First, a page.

A feature of Middle Hall was its attention to the health and safety of the occupants. Bishop Duhig consulted a local resident, Dr O'Brien, about these matters and consequently detailed attention was given to the design of the ventilation, drainage and hygiene resulting in 18-foot (5.5 m) wide verandahs surrounding three sides of the building, and the extensive use of Wunderlich pressed metal roof sheeting internally and on the verandah soffits. At its opening Middle Hall, built at a cost of in excess of £2000, was described by Duhig as one of the finest in the state.

 

Soon after the construction of Middle Hall in 1908 extensive landscaping was completed on the site including the addition of a tennis court carved in the side of the hill, and various walks and carriage ways near a grotto which had been constructed in the grounds by 1906. This area was to become the cloister and remained the focal point of external activity at the school.

 

The school house (Middle Hall) is a two storeyed timber building with a tower at the eastern end prominently situated in the middle of the school grounds. The rib and pan iron gabled roof is surrounded by verandahs on three sides, which are supported on pairs of chamfered timber columns. Small gables project over the verandahs defining the timber stairways. The tower is an extraordinary structure decorated with timber mouldings, dormer windows, religious motifs and a Wunderlich fish scale pattern spired roof. Wrought iron balustrading encircles the open platform outside the timber columns which are joined with cast iron arched frieze panels. Internally the first floor, a large hall, has a Wunderlich pressed metal ceiling as does the soffit of the 18-foot (5.5 m) wide verandahs.

Deep below the tortuous streets of the Outlaw city known as the Shade, on valley floors roofed with layer upon layer of city, in caves entombed below foundations, lies the Goblin District. These dank chambers where no human foot ever dares to tread, and no ray of sun ever penetrates, are crowded with goblins. These outcasts of outcasts live in cramped stone cells built into the rock. The streets are a haphazard, bewildering vertical maze of slowly decaying wood platforms. The air is still and foul, and the murk is only broken by dim smoky torches. All the refuse of the city above slowly filters down into the goblin district.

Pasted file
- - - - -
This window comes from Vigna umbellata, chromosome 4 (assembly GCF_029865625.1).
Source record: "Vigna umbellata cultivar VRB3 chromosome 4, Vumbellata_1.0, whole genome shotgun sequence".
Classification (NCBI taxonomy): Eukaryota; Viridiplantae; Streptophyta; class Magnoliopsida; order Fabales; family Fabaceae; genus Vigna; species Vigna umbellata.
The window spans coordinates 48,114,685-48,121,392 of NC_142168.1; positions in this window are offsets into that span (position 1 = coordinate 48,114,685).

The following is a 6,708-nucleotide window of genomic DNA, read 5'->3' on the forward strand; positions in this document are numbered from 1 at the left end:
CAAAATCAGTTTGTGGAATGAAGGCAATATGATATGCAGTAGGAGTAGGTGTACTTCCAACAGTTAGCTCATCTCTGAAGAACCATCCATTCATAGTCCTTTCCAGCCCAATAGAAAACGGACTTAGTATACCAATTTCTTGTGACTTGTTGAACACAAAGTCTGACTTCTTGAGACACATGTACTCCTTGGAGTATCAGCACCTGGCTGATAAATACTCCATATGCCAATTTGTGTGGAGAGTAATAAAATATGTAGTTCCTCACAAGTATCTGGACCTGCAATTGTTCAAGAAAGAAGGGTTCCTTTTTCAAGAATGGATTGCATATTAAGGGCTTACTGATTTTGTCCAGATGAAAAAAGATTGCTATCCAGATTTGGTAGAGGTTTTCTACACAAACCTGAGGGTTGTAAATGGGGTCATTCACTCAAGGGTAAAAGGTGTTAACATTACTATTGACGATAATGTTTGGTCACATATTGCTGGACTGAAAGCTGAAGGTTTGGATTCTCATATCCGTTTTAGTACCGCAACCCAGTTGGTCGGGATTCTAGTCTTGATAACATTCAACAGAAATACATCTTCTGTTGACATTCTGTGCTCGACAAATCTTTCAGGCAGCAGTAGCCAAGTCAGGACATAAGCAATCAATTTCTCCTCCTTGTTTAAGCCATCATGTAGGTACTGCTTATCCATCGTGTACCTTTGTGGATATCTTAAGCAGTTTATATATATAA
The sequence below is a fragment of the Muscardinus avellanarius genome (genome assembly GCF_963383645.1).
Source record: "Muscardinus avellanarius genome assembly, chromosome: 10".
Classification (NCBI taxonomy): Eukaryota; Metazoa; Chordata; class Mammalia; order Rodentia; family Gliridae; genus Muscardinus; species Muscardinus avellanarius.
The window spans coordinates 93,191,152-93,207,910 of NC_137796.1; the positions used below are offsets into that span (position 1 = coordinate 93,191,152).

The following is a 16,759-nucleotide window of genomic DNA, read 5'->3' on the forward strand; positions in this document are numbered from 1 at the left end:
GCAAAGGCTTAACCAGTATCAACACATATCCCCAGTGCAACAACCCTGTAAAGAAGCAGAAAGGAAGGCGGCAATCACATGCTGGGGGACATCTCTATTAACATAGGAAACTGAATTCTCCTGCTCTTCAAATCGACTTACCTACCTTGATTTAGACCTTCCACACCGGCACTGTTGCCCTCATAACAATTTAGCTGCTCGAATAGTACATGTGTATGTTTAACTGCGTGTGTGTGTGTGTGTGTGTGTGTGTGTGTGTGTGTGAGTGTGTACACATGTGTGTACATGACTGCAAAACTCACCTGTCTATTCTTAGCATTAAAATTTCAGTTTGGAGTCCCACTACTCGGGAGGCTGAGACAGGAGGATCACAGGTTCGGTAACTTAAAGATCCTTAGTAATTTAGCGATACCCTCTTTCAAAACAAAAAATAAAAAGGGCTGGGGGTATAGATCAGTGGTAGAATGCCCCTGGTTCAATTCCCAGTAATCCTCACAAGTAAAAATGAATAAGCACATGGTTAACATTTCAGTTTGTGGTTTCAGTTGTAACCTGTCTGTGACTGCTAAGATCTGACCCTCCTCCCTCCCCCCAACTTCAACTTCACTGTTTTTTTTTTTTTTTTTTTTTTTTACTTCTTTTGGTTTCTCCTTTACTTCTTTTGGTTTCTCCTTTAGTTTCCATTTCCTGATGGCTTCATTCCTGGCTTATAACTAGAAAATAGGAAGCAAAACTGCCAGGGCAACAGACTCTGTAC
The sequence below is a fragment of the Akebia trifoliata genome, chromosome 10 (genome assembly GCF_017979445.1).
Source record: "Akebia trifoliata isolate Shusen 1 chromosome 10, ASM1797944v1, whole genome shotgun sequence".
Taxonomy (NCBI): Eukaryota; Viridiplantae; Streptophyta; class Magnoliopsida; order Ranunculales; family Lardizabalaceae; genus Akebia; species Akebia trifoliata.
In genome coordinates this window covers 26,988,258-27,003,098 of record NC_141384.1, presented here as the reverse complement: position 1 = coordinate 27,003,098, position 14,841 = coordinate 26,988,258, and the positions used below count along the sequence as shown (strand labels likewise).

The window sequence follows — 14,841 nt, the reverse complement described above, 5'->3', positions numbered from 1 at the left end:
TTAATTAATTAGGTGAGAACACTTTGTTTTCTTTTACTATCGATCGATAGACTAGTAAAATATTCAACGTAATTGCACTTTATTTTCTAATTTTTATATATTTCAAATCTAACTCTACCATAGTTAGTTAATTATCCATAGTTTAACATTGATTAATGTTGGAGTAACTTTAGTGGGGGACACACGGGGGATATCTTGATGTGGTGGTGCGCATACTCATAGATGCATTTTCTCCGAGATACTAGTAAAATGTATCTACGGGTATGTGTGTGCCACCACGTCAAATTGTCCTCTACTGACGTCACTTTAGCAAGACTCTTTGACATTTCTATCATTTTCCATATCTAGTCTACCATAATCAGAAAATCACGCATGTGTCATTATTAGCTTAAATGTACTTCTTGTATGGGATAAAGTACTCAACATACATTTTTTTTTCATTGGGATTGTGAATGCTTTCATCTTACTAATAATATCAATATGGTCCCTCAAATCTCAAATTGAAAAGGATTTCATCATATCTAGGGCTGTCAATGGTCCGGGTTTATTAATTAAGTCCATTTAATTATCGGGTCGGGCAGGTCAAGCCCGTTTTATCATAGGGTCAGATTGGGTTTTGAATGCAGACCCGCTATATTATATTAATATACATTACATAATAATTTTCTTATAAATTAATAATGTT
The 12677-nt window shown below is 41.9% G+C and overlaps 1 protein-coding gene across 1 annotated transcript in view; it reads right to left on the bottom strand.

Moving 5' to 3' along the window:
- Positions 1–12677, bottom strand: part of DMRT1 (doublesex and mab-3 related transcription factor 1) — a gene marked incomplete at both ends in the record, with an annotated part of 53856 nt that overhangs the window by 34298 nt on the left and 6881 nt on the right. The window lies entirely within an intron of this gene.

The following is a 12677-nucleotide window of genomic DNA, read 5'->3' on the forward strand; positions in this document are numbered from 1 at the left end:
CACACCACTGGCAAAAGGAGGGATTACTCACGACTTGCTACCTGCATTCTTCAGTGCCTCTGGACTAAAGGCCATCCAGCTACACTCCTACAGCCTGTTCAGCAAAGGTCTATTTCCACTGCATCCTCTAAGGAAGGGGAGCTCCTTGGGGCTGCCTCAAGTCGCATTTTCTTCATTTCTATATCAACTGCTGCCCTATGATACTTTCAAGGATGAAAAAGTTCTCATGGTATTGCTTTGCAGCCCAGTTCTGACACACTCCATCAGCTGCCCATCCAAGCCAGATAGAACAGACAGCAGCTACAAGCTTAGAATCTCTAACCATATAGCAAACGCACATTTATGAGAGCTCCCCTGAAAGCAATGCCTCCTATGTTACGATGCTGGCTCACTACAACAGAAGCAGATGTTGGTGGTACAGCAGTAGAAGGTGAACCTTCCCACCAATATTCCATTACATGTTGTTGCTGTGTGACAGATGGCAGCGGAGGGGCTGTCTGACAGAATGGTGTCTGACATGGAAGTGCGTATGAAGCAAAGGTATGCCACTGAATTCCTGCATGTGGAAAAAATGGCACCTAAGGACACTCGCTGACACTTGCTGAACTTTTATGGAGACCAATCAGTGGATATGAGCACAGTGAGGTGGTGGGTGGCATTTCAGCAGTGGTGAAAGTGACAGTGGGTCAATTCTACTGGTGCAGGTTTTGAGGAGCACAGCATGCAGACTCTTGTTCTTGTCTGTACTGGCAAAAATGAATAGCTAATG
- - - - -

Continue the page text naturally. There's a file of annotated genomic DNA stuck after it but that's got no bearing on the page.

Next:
Naturally, this suits the inhabitants quite well, and they consider it the pinnacle of modern urban planning.

 

A thriving trade is conducted on open platforms, or wherever convenient. Traveling merchants traverse the district, bringing goods from neighborhood to neighborhood. Other enterprising traders travel up into the human districts, where the best of Rowia’s finery,* can be purchased from the Shade’s primary importers. **

 

Merchants or anyone can use the district’s wood and rope roadway system, which connects every corner of the district. This system also promotes physical exercise, as getting anywhere requires climbing ropes and crossing minimalist rope bridges. The platforms and bridges are maintained in working condition at no cost to the city, by roadway users. If something collapses, the next goblin who needs to get through the area either repairs it, or goes around.

 

Food is provided by the district’s farmers who grow fungi, chickens, and pigs. These in turn feed on the area’s primary resource, the waste which filters down from the city above.

 

Stone for building material is unlimited, and the more is quarried, the more living space is produced. Lumber for platforms is harvested by special crews of lumberers. They roam the upper districts of the Shade, looking for buildings which don’t seem to be in use.*** These are hastily dismantled and the wood is hauled down to the Goblin District.

 

At the roots of the utterly lawless Shade, the Goblin Districts have developed a rough sense of democracy in order to coexist in such close quarters. If any goblin feels he has been wronged, the accused and accuser together collect a jury of whoever is nearby, who give a verdict and declare a punishment or reparations, if necessary. Anyone who refuses to follow these impromptu rulings is expelled or eliminated. To help keep the peace, all violently-inclined goblins are sent out of the district to the Outlaw lands above, where they work as mercenaries for various bandit leaders. This system, besides removing dangerous elements of society, is one of the major sources of cash income to the district. It is also responsible for the goblins’ nasty reputation in the other factions, but they care not at all, as the upper lands are regarded as totally barbaric.

 

* That no one else wants.

** A.k.a. thieving gangs.

*** Unfortunately, mistakes are sometimes made, and lumberer casualties from irate homeowners do occur, though most don’t put up much of a fuss.

 

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A build for Lands of Rowia, a LEGO castle group in which members create a character and then use Lego builds to tell their story in a shared LEGO castle world. LoR also features motivational contests and challenges. We are currently looking for new members, so come on over, pick a faction and join the fun!

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Also an entry to the Traveling Salesman category of CCC XIV